The former outreach worker explained further about what the campaign is hoping to achieve, pointing out that the option of assisted dying would only be available to terminally ill people – defined as those who have been given a life expectancy of approximately six months.

Christie Arntsen fighting for Dignity in DyingChristie Arntsen/Dignity In Dying

Christie went on:

What we are hoping for is choice of an assisted death to be available in the last few weeks of dying.

The decision to have an assisted death would be surrounded by stringent safeguards: the patient’s terminal status and mental status would be assessed by two doctors, and then the request would go before a judge.

In 2018, Christie acted as a witness in a legal case supported by Dignity in Dying, in which a retired lecturer called Noel Conway, who has motor neurone disease, was challenging the ban on assisted dying on human rights grounds.

Unfortunately Noel’s case was rejected by the Supreme Court in November, but the campaigners are not giving up.

Last month, the not-for-profit announced the results of the largest poll ever conducted on assisted dying.

The survey asked more than five thousand people from England, Wales and Scotland whether they would support a change in the law, to allow terminally ill, mentally competent adults to have an assisted death, provided they met strict upfront safeguards.

Out of the 5,000 participants, 84 per cent said they would support the change in law.

Dignity In Dying campaigners protestDignity In Dying

Support is consistently strong across demographics including gender, age, social grade and region. Many people who stated they had a disability strongly support the stance, and there is broad support for a law change across most faith groups, including more than 82 per cent among Christians.

But still, in England, Wales and Northern Ireland, assisting a suicide is a crime, and those convicted could face up to 14 years in prison.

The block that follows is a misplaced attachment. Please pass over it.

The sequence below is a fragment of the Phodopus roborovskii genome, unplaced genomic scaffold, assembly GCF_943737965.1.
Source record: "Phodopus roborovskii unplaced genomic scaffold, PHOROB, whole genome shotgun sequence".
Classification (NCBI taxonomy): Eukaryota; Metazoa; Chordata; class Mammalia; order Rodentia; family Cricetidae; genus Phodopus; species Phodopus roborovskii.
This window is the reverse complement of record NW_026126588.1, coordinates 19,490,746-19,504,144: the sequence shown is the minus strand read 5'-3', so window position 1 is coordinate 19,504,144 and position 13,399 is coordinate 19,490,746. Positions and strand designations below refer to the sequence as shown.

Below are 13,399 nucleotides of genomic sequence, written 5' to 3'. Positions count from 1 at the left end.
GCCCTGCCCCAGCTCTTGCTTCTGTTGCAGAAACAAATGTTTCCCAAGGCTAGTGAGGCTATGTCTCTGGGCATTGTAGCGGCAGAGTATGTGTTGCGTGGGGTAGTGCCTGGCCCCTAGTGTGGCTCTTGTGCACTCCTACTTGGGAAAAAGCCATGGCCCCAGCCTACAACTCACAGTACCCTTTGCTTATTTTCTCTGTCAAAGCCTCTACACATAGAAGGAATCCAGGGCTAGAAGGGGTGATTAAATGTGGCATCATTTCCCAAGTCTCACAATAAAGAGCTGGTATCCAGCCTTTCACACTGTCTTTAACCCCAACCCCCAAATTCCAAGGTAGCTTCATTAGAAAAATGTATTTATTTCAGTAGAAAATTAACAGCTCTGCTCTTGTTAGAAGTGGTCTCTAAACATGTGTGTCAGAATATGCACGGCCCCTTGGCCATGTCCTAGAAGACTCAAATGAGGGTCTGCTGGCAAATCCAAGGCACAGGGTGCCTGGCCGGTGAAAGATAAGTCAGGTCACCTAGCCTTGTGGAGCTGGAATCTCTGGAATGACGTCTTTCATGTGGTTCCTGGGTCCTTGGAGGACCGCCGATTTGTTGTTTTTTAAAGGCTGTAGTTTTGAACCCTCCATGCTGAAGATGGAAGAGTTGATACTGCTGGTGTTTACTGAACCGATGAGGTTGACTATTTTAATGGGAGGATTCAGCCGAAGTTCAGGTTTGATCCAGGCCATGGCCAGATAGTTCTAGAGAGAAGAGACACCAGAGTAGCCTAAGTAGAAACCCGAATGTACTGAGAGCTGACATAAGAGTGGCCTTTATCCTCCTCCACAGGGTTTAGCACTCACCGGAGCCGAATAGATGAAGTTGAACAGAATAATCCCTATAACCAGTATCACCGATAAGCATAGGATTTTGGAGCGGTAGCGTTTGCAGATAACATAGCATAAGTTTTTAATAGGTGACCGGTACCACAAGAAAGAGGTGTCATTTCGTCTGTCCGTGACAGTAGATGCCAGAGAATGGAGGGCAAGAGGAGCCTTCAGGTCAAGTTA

Dignity in Dying explain there is no specific crime of assisting a suicide in Scotland, but it is possible that helping a person to die could lead to prosecution for culpable homicide.

Christie Arntsen fighting for Dignity In DyingChristie Arntsen/Dignity In Dying

Christie spoke about what could be done to encourage a change in law, saying:

In order for the law to change we each need to be letting our MP’s know the feeling of the public. 84 per cent of people surveyed believe that assisted dying should be available as an option for terminally ill, dying people. It is time our elective representatives listened.

They need to understand the enormity of peace this could bring to dying people and their families.

Clearly the public can already see that the current situation cannot continue as it is, MPs and MSPs need to catch up.

The 51-year-old admitted she is campaigning for a law which probably won’t be available in her lifetime, but she hopes her work will make a difference for those who find themselves in her situation in the future.

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It's this simple.⠀ ⠀ Change the law.

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Christie and her family have discussed the possibility of her going to Dignitas in Switzerland to undergo assisted suicide when the time comes, but in order to deal with the travelling, paperwork and health checks alone, so as not to implicate her family, Christie would likely have to go before she is really ready to end her life.

She said:

On balance I have decided that this would all be too much for all of us. Imagine how my death could be if assisted dying was an option for me in the UK, I would only choose it when the pain had become too much in the last weeks of my life.

I could say ‘Thank you for my wonderful life, but now it’s time to leave.’

Christie Arntsen fighting for Dignity in DyingChristie Arntsen/Dignity In Dying

Why is it illegal for someone to help a terminally ill person to have a safe, content death? Is that really such a crime?

Those in charge of the law shouldn’t have the final say on how someone’s life must end. That decision comes down to one person alone; the person suffering with a terminal illness.

If a terminally ill person wants to choose how they end their life, they should be able to.

Support Dignity in Dying here.

If you have a story you want to tell, send it to [email protected]


Emily Brown

Emily Brown

Emily Brown first began delivering important news stories aged just 13, when she launched her career with a paper round. She graduated with a BA Hons in English Language in the Media from Lancaster University, and went on to become a freelance writer and blogger. Emily contributed to The Sunday Times Travel Magazine and Student Problems before becoming a journalist at UNILAD, where she works on breaking news as well as longer form features.